19 Oct 2023
Consortium including University of Oxford, Agilent, World Health Organization, develops method to counter vaccine falsification.reported in the BMJ – British Medical Journal).
Since the emergence of Covid-19 and its immunisation programs worldwide, there have been over 184 public domain reports across 48 countries of diverted and substandard or falsified Covid-19 vaccines.
Apart from endangering the public, by not effectively protecting people from Covid-19, these incidences also risk undermining trust in vaccines. It is important to maintain integrity of supply chains by detecting falsified products rapidly and effectively, said the World Health Organization (WHO), this week.
To address this global health issue of falsified and substandard medical products, the WHO Member States have adopted a “prevent, detect, and respond” strategy. Currently though, there are no effective, readily accessible systems with rapid turnaround for vaccine identification to screen stocks at multiple locations in the supply chains. The detection of falsified vaccines relies instead on analysis performed in specialised laboratories.
In response to the need to develop new methods to screen stocks, a consortium of world leading experts convened in 2020 consisting of representatives from:
Spatially Offset Raman Spectroscopy
In line with WHO strategy, this multidisciplinary and multi-institutional research consortium has developed a new method of effectively and efficiently detecting falsified vaccines, which is described today (20/10/23) in the journal, Vaccine. The study demonstrates the viability of handheld Spatially Offset Raman Spectroscopy (SORS) to rapidly authenticate Covid-19 vaccines through unopened vaccine vials.
SORS performs chemical analysis by shining a laser light into an intact vial of the vaccine and inspecting the light emanating from the vial to indicate the presence of different ingredients. SORS was originally invented and developed into a spinout company by the UK’s STFC Central Laser Facility. This company was acquired in 2017 by Agilent Technologies, where the technique continues to be developed for various applications.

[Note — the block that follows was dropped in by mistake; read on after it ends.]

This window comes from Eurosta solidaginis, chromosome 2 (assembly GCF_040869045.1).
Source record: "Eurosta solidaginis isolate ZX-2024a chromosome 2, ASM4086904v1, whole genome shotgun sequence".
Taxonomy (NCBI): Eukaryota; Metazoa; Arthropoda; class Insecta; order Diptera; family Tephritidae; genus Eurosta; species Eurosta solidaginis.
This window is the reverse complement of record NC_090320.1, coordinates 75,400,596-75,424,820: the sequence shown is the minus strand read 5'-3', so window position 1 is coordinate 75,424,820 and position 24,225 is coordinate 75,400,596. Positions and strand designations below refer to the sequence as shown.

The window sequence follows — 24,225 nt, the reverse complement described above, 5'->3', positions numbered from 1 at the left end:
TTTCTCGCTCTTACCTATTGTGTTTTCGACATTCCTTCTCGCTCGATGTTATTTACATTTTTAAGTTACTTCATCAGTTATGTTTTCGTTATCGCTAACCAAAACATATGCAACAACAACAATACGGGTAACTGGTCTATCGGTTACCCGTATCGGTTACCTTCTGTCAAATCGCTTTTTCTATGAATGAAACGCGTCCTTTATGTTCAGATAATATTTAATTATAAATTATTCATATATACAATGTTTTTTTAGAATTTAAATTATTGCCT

“The use of the handheld Resolve's SORS technology for swift and non-intrusive analysis within sealed containers is ground-breaking, attributed to both SORS technology, and the inherent sensitivity of the optical design,” said Dr Rob Stokes, Field Detection Marketing Director at Agilent Technologies. “This approach not only advances vaccine authentication but also sets the stage for future high sensitivity analysis within sealed containers across diverse fields.”
SORS devices are currently used to screen for hazardous substances at airports and used widely by fire officers, military, border protection and law enforcement. Only minor modifications in sample compartment and software adaption are required for its deployment to identify falsified vaccines. That SORS can effectively screen for falsified vaccines without opening the vial is a major advantage in terms of speed of detection and ability to use vaccines that pass the SORS testing.
Professor John Collier, Director of the STFC Central Laser Facility, said, “SORS is poised to become an important tool to protect against falsified vaccines. Since first being developed at the STFC Central Laser Facility, this innovative technology continues to find new areas of application which could now include empowering governments and healthcare organisations to safeguard public health. It is a prime example of the enormous benefits of responding to global health challenges with strategic technological innovation.”